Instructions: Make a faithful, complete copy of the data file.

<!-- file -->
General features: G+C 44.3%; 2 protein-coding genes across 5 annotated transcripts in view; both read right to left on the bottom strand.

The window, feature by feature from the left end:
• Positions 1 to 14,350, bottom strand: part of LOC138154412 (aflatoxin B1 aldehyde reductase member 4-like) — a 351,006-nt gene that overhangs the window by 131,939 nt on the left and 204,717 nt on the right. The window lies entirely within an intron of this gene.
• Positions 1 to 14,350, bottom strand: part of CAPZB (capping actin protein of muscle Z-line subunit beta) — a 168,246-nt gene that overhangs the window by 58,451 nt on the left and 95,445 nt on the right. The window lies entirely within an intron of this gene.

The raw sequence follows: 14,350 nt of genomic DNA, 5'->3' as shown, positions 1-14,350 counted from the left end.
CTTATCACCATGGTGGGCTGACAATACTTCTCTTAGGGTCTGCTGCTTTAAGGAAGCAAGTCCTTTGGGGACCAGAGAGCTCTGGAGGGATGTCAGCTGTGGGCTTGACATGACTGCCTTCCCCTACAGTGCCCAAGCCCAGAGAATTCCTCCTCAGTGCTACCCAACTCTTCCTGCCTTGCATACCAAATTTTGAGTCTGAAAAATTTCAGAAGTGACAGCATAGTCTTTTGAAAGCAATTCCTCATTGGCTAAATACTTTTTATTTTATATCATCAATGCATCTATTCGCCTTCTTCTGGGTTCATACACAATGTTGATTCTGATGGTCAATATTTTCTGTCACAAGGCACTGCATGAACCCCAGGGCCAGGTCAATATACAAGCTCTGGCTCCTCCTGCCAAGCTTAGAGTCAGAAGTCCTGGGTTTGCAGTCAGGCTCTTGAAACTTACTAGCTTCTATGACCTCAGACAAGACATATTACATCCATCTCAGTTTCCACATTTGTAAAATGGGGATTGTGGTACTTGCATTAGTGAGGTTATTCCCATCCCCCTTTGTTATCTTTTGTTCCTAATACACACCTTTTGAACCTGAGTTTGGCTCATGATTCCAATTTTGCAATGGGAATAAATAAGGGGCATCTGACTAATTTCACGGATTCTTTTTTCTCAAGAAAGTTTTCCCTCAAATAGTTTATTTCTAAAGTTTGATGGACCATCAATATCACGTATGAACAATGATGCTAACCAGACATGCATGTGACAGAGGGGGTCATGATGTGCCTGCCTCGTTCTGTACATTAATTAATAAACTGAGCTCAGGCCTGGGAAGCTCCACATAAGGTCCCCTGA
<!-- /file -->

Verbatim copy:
General features: G+C 44.3%; 2 protein-coding genes across 5 annotated transcripts in view; both read right to left on the bottom strand.

The window, feature by feature from the left end:
• Positions 1 to 14,350, bottom strand: part of LOC138154412 (aflatoxin B1 aldehyde reductase member 4-like) — a 351,006-nt gene that overhangs the window by 131,939 nt on the left and 204,717 nt on the right. The window lies entirely within an intron of this gene.
• Positions 1 to 14,350, bottom strand: part of CAPZB (capping actin protein of muscle Z-line subunit beta) — a 168,246-nt gene that overhangs the window by 58,451 nt on the left and 95,445 nt on the right. The window lies entirely within an intron of this gene.

The raw sequence follows: 14,350 nt of genomic DNA, 5'->3' as shown, positions 1-14,350 counted from the left end.
CTTATCACCATGGTGGGCTGACAATACTTCTCTTAGGGTCTGCTGCTTTAAGGAAGCAAGTCCTTTGGGGACCAGAGAGCTCTGGAGGGATGTCAGCTGTGGGCTTGACATGACTGCCTTCCCCTACAGTGCCCAAGCCCAGAGAATTCCTCCTCAGTGCTACCCAACTCTTCCTGCCTTGCATACCAAATTTTGAGTCTGAAAAATTTCAGAAGTGACAGCATAGTCTTTTGAAAGCAATTCCTCATTGGCTAAATACTTTTTATTTTATATCATCAATGCATCTATTCGCCTTCTTCTGGGTTCATACACAATGTTGATTCTGATGGTCAATATTTTCTGTCACAAGGCACTGCATGAACCCCAGGGCCAGGTCAATATACAAGCTCTGGCTCCTCCTGCCAAGCTTAGAGTCAGAAGTCCTGGGTTTGCAGTCAGGCTCTTGAAACTTACTAGCTTCTATGACCTCAGACAAGACATATTACATCCATCTCAGTTTCCACATTTGTAAAATGGGGATTGTGGTACTTGCATTAGTGAGGTTATTCCCATCCCCCTTTGTTATCTTTTGTTCCTAATACACACCTTTTGAACCTGAGTTTGGCTCATGATTCCAATTTTGCAATGGGAATAAATAAGGGGCATCTGACTAATTTCACGGATTCTTTTTTCTCAAGAAAGTTTTCCCTCAAATAGTTTATTTCTAAAGTTTGATGGACCATCAATATCACGTATGAACAATGATGCTAACCAGACATGCATGTGACAGAGGGGGTCATGATGTGCCTGCCTCGTTCTGTACATTAATTAATAAACTGAGCTCAGGCCTGGGAAGCTCCACATAAGGTCCCCTGA